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Air pollution and brain health: Government can’t afford to drag its feet any longer

Earlier this year, we blogged about the first compelling evidence linking air pollution and neurodegenerative conditions like Alzheimer’s disease.

Since then, it’s become increasingly evident that poor air quality and an increased risk of developing dementia in later life are linked.

As individuals, there’s little we can do about the air we breathe, so it’s vital the UK Government lead from the front in reducing air pollution and the resulting harm to our brain health.

But what we have seen so far has fallen disappointingly short. The Department for Environment, Farming and Rural Affairs (Defra) has recently missed the statutory deadline (Oct 31) to set new targets for improving air quality. No further deadline has been made public.

With dementia costing the UK economy £25bn a year, we urgently need tighter measures on air pollution to help reduce the prevalence of dementia in the future.

What do we know so far?

Air pollution affects all of us – and poor air quality is a significant public health issue, both in the UK and globally.

Air pollutants are tiny particles and gases in the air that come from vehicle exhausts and burning fossil fuels and wood.

Earlier this year, the UK Committee on the Medical Effects of Air Pollutants concluded that exposure to air pollution does lead to cognitive decline and increased risk of dementia.

Current evidence suggests this is because air pollution damages the heart, and therefore indirectly damages the brain through reduced blood supply. More research is needed to establish whether pollutants enter the brain directly.

How are the actions at Defra impacting brain health?

The Department for Environment, Farming and Rural Affairs (Defra) is responsible for setting legal targets to improve the quality of the air we breathe.

In March 2022, the Government launched its consultation on targets relating to the Environment Act 2021 – this included setting new targets on nature, air, water and waste.

As part of this, Alzheimer’s Research UK called on the Government to bring in safe and achievable targets, in line with World Health Organisation (WHO) guidelines, of 10 µg/m3 PM2.5 by 2030.

As we continue to wait to hear more on when these targets will be published, the public should be deeply concerned that these delays may leave us all exposed to potentially harmful air pollution for longer, with negative impacts on our brain health.

We’re also concerned that the impacts of poor air quality are not equally distributed across society. Many areas with the highest levels of social deprivation are also the most exposed to air pollution, a link more pronounced for ethnic minority communities where historically dementia has often been misunderstood and highly stigmatised.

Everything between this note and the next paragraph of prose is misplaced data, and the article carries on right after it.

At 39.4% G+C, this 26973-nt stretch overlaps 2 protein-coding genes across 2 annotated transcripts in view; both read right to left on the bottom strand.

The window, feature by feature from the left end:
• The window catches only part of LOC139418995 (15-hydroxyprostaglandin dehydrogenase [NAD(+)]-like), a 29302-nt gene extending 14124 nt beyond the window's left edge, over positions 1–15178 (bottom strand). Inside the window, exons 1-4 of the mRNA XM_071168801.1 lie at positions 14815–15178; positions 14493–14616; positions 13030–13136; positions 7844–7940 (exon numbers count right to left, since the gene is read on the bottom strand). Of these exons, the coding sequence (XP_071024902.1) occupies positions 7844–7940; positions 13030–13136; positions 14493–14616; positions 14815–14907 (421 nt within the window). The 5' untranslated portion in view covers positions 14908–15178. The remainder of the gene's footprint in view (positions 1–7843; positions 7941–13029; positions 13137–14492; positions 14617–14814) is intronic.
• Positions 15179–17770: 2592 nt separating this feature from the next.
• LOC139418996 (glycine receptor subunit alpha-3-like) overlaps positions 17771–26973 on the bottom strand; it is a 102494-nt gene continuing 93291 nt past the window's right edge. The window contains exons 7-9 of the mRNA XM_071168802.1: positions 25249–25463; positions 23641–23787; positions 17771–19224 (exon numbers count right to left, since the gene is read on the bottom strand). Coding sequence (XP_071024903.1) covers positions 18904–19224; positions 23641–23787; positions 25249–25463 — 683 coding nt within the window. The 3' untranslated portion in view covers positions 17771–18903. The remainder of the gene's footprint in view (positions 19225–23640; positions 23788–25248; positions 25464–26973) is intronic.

What are Alzheimer’s Research UK doing?

As part of the Healthy Air Coalition, Alzheimer’s Research UK is working closely with health and environmental organisations to improve air quality across the nation.

Along with the Mayor of London Sadiq Khan and other health organisations, we recently sent a letter outlining these concerns to Environment Secretary Thérèse Coffey. We urged her to make reducing air pollution a priority for this Government, with new air quality targets set in law as soon as possible.

But we want these targets to be bold. The Government’s current proposal to reduce pollution levels to 10 µg/m3 by 2040 is simply not good enough. We believe achieving a target of 10 µg/m3 by 2030 should be seen as the absolute minimum, with a further aim to achieve the WHO’s most recent guideline of 5 µg/m3 as early as possible.

Research from Imperial College London shows that reaching these levels by 2030 would not only benefit public health, but also the NHS and wider economy. Research indicates a total economic benefit of over £380 billion.

Alzheimer’s Research UK is committed to working with policy makers to help achieve these objectives.  An independent report from Chief Medical Officer, Professor Chris Whitty further highlighted the risk of air pollution to public health.

In the meantime, we will continue to monitor the growing evidence base and the changing political landscape to ensure the government remains committed to improving air quality for us all.

If you’d like to contact us about any of the above, please email: [email protected].

UPDATE: On December 16, the government officially published its targets to reduce air pollution levels to 10 µg/m3 by 2040, and to reduce population exposure to PM2.5 by 35%,compared to 2018, by 2040. As required by law, the government will publish more details about its plans to deliver these targets in its Environmental Improvement Plan by 31 January 2023.

About the author

Michael Jones

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